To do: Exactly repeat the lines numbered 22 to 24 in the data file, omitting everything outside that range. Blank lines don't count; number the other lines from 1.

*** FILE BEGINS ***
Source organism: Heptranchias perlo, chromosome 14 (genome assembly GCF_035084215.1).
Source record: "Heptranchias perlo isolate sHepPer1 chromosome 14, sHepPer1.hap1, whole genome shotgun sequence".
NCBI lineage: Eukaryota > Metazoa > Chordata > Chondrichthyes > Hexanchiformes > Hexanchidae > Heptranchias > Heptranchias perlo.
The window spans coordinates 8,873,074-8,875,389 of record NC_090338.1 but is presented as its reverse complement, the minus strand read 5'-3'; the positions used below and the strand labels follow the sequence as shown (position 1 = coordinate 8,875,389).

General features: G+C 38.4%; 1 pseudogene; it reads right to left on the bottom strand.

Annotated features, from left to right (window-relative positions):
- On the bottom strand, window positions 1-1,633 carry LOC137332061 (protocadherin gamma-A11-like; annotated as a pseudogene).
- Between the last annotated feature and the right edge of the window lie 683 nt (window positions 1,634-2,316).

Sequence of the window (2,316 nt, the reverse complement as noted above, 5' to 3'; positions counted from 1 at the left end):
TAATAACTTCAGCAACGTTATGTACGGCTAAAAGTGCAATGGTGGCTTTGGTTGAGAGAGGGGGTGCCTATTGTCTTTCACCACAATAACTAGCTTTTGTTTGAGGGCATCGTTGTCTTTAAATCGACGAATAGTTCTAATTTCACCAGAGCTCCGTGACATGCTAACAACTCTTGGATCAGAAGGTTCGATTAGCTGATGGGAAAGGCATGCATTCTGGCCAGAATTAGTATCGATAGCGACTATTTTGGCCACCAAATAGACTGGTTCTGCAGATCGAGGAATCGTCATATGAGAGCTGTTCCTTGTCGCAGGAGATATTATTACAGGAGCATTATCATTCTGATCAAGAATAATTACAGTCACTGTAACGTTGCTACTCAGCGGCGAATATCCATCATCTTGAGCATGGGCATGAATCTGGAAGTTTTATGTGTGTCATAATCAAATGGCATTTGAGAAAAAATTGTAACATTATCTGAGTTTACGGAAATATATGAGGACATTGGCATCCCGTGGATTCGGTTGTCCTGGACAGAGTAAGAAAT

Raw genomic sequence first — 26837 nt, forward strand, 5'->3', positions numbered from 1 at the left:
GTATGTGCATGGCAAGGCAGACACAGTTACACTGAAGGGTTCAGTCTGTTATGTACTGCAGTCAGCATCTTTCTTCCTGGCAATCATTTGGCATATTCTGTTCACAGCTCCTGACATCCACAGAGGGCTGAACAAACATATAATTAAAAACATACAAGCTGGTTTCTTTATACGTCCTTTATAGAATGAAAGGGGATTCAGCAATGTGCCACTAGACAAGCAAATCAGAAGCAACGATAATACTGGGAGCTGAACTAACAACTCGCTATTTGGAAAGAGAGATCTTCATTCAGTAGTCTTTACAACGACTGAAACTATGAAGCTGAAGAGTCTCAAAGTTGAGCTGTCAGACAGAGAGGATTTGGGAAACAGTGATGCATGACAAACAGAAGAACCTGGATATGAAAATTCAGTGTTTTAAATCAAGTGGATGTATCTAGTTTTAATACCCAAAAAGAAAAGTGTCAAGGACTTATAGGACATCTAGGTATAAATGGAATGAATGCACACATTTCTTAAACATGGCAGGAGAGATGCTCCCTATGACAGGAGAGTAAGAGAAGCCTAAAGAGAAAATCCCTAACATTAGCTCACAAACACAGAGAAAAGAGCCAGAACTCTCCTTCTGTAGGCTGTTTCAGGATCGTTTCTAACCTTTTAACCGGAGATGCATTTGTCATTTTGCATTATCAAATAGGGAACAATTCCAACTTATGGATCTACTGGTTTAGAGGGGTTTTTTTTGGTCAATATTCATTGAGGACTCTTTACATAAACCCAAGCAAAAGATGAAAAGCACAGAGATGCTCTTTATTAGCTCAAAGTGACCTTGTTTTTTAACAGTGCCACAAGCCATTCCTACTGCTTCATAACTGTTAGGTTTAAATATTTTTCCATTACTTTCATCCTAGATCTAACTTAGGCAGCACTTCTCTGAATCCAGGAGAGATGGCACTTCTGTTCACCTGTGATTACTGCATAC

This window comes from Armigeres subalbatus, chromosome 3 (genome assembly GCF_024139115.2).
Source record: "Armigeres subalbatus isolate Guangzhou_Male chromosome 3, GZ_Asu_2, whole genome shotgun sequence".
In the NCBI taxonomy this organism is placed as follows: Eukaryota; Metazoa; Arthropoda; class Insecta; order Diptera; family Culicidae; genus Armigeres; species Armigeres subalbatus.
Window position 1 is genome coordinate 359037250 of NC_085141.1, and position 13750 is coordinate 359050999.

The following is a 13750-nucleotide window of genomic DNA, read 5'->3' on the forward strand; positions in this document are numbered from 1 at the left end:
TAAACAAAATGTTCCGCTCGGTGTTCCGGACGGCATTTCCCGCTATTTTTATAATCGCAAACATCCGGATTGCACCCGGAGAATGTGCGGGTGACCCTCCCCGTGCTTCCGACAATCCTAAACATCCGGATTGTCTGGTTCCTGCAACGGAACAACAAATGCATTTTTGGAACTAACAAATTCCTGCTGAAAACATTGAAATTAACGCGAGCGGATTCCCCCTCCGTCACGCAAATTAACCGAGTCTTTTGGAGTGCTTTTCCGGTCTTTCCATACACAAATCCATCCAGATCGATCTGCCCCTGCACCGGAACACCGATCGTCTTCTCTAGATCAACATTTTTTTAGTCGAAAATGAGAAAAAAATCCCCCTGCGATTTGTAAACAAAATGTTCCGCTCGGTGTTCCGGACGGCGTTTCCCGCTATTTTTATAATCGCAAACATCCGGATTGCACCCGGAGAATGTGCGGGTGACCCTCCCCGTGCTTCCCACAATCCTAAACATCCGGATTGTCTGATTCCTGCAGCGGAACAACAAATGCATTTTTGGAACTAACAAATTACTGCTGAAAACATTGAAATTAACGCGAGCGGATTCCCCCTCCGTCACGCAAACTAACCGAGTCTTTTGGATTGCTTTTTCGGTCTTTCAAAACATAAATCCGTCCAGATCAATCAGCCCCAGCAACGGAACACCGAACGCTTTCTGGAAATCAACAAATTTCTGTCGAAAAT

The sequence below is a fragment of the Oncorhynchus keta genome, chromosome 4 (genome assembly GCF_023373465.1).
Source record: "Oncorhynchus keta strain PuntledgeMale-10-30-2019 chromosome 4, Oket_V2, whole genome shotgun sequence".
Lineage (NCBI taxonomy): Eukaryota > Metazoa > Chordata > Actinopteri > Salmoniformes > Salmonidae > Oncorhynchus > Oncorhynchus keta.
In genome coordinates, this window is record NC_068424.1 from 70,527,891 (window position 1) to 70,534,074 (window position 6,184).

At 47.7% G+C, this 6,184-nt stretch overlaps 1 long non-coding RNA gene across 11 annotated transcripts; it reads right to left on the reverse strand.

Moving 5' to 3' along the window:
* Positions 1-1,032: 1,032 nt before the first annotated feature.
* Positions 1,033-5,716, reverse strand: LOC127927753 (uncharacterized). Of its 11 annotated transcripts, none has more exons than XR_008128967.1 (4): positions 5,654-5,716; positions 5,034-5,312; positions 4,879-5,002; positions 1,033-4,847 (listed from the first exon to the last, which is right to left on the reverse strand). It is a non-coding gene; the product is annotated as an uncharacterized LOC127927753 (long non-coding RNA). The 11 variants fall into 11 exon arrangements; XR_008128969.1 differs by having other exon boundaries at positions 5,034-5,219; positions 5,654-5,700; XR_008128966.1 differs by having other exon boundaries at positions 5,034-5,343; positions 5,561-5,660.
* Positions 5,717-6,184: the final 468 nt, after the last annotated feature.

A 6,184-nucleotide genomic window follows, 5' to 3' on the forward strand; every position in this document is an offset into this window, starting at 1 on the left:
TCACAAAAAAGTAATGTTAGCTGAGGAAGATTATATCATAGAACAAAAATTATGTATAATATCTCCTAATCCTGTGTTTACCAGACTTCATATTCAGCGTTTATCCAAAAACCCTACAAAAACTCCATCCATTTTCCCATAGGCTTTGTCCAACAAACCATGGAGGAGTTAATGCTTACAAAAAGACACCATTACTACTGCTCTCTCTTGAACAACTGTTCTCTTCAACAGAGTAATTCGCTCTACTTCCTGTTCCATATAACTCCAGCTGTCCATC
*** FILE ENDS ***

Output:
In genome coordinates, this window is record NC_068424.1 from 70,527,891 (window position 1) to 70,534,074 (window position 6,184).

At 47.7% G+C, this 6,184-nt stretch overlaps 1 long non-coding RNA gene across 11 annotated transcripts; it reads right to left on the reverse strand.

Moving 5' to 3' along the window: